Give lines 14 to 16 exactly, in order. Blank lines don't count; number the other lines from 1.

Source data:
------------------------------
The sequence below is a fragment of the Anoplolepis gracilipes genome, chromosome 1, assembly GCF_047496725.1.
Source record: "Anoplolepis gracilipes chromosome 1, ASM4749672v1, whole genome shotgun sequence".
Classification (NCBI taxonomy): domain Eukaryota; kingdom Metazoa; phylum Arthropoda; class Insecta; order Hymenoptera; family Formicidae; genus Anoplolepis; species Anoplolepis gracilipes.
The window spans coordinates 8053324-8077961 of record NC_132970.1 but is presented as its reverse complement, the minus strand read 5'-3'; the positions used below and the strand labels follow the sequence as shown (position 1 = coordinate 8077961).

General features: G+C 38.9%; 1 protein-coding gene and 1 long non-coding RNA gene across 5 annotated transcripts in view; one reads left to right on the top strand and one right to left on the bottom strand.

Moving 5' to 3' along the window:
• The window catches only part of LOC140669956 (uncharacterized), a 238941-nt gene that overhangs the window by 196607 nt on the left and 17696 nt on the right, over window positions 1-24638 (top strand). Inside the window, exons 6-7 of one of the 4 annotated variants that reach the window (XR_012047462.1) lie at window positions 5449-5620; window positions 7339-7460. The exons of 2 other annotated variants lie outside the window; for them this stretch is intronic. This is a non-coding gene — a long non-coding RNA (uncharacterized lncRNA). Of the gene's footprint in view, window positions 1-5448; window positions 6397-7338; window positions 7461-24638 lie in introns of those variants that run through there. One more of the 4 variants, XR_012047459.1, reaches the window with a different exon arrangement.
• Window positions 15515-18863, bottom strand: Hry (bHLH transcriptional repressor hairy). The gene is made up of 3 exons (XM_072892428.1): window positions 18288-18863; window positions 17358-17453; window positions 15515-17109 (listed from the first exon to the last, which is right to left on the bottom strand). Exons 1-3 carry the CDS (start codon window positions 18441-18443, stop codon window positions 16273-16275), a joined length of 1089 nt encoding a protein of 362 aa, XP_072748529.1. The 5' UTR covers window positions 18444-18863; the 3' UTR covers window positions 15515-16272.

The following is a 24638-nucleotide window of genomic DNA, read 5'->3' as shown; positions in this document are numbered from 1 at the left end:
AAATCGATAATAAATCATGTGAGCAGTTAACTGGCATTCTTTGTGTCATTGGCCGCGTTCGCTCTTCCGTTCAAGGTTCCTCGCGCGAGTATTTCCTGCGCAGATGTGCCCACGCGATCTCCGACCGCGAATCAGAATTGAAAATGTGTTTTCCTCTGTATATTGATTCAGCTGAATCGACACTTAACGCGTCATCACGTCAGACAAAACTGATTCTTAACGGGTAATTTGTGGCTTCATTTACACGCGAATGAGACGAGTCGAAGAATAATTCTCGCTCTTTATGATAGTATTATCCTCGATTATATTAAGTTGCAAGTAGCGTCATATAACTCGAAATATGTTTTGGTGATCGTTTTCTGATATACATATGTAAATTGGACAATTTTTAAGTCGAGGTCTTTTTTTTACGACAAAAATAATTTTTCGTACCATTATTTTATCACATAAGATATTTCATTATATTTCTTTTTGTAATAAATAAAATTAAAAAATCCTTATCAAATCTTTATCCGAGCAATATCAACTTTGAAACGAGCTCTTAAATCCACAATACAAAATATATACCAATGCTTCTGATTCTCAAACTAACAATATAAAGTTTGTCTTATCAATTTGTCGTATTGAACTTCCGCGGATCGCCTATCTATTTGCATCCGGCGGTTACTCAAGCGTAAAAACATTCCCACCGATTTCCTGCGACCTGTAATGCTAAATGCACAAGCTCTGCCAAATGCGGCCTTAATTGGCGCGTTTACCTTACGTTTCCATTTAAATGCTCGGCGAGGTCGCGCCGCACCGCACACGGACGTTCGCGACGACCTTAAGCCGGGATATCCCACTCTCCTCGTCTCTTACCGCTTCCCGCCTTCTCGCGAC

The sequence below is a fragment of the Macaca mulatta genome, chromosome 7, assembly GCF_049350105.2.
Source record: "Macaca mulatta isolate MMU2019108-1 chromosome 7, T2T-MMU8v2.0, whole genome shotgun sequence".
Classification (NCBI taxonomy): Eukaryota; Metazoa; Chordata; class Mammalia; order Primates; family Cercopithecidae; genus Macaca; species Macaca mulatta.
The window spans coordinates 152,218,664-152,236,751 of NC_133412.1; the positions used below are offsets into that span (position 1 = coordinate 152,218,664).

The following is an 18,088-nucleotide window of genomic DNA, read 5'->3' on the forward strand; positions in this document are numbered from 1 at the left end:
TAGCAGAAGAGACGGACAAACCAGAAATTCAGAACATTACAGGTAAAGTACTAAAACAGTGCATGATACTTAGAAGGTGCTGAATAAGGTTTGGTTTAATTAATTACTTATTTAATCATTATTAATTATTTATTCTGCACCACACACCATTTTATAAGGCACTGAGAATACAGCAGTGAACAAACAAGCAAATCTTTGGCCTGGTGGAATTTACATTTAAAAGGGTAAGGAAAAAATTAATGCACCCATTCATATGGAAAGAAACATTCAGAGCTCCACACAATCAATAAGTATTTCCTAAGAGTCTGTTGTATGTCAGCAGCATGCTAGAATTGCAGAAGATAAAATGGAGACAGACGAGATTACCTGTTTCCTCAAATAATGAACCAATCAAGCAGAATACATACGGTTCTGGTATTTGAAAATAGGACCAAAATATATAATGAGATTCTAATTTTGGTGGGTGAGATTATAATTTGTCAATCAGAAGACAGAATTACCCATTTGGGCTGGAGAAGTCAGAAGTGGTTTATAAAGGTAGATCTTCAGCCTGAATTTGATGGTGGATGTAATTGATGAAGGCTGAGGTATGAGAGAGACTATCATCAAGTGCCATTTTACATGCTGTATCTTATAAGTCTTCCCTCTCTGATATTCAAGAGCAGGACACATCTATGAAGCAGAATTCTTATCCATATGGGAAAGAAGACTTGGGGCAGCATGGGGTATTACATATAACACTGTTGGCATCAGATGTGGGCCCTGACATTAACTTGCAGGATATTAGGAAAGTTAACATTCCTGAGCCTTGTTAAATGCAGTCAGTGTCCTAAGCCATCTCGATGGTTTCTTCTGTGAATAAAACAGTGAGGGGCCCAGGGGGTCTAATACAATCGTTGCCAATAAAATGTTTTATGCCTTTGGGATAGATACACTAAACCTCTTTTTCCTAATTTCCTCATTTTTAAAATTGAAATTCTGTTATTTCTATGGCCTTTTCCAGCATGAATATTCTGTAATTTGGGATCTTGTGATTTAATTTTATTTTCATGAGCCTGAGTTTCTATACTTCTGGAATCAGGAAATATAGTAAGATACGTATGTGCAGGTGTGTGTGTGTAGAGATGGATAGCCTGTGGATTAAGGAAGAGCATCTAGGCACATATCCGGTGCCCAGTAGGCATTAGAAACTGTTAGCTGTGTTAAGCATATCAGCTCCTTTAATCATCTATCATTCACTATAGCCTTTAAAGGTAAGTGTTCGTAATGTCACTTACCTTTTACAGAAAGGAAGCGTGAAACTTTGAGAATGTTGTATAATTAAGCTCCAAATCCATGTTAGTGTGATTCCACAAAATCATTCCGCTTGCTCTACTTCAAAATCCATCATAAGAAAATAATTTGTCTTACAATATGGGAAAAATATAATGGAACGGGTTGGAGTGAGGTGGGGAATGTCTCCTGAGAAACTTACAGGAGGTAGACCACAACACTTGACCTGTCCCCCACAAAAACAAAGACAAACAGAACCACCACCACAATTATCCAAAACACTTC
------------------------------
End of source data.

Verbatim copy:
The window spans coordinates 152,218,664-152,236,751 of NC_133412.1; the positions used below are offsets into that span (position 1 = coordinate 152,218,664).

The following is an 18,088-nucleotide window of genomic DNA, read 5'->3' on the forward strand; positions in this document are numbered from 1 at the left end:
TAGCAGAAGAGACGGACAAACCAGAAATTCAGAACATTACAGGTAAAGTACTAAAACAGTGCATGATACTTAGAAGGTGCTGAATAAGGTTTGGTTTAATTAATTACTTATTTAATCATTATTAATTATTTATTCTGCACCACACACCATTTTATAAGGCACTGAGAATACAGCAGTGAACAAACAAGCAAATCTTTGGCCTGGTGGAATTTACATTTAAAAGGGTAAGGAAAAAATTAATGCACCCATTCATATGGAAAGAAACATTCAGAGCTCCACACAATCAATAAGTATTTCCTAAGAGTCTGTTGTATGTCAGCAGCATGCTAGAATTGCAGAAGATAAAATGGAGACAGACGAGATTACCTGTTTCCTCAAATAATGAACCAATCAAGCAGAATACATACGGTTCTGGTATTTGAAAATAGGACCAAAATATATAATGAGATTCTAATTTTGGTGGGTGAGATTATAATTTGTCAATCAGAAGACAGAATTACCCATTTGGGCTGGAGAAGTCAGAAGTGGTTTATAAAGGTAGATCTTCAGCCTGAATTTGATGGTGGATGTAATTGATGAAGGCTGAGGTATGAGAGAGACTATCATCAAGTGCCATTTTACATGCTGTATCTTATAAGTCTTCCCTCTCTGATATTCAAGAGCAGGACACATCTATGAAGCAGAATTCTTATCCATATGGGAAAGAAGACTTGGGGCAGCATGGGGTATTACATATAACACTGTTGGCATCAGATGTGGGCCCTGACATTAACTTGCAGGATATTAGGAAAGTTAACATTCCTGAGCCTTGTTAAATGCAGTCAGTGTCCTAAGCCATCTCGATGGTTTCTTCTGTGAATAAAACAGTGAGGGGCCCAGGGGGTCTAATACAATCGTTGCCAATAAAATGTTTTATGCCTTTGGGATAGATACACTAAACCTCTTTTTCCTAATTTCCTCATTTTTAAAATTGAAATTCTGTTATTTCTATGGCCTTTTCCAGCATGAATATTCTGTAATTTGGGATCTTGTGATTTAATTTTATTTTCATGAGCCTGAGTTTCTATACTTCTGGAATCAGGAAATATAGTAAGATACGTATGTGCAGGTGTGTGTGTGTAGAGATGGATAGCCTGTGGATTAAGGAAGAGCATCTAGGCACATATCCGGTGCCCAGTAGGCATTAGAAACTGTTAGCTGTGTTAAGCATATCAGCTCCTTTAATCATCTATCATTCACTATAGCCTTTAAAGGTAAGTGTTCGTAATGTCACTTACCTTTTACAGAAAGGAAGCGTGAAACTTTGAGAATGTTGTATAATTAAGCTCCAAATCCATGTTAGTGTGATTCCACAAAATCATTCCGCTTGCTCTACTTCAAAATCCATCATAAGAAAATAATTTGTCTTACAATATGGGAAAAATATAATGGAACGGGTTGGAGTGAGGTGGGGAATGTCTCCTGAGAAACTTACAGGAGGTAGACCACAACACTTGACCTGTCCCCCACAAAAACAAAGACAAACAGAACCACCACCACAATTATCCAAAACACTTC